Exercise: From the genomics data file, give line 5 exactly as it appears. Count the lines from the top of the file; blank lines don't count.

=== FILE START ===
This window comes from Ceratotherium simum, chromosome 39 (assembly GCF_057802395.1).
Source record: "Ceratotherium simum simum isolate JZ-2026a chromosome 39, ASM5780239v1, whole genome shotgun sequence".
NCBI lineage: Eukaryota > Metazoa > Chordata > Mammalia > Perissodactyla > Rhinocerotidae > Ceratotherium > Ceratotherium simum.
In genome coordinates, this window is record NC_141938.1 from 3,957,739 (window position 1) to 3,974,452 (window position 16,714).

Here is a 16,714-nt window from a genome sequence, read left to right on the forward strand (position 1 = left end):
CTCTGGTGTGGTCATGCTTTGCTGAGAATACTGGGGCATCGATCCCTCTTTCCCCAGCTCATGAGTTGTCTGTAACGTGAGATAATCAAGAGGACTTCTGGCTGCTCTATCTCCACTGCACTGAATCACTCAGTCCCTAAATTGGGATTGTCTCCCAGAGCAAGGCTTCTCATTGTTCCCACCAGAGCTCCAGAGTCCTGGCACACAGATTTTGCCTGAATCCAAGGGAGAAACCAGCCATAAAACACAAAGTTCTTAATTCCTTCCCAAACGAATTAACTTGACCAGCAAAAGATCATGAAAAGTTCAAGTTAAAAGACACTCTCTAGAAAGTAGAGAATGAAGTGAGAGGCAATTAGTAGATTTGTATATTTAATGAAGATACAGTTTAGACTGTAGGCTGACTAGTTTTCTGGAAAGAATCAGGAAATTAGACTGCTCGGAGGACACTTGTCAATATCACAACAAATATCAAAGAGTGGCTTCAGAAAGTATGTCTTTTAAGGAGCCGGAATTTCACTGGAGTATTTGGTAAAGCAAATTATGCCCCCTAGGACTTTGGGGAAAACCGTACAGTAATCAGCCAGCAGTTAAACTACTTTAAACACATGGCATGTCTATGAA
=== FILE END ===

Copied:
Here is a 16,714-nt window from a genome sequence, read left to right on the forward strand (position 1 = left end):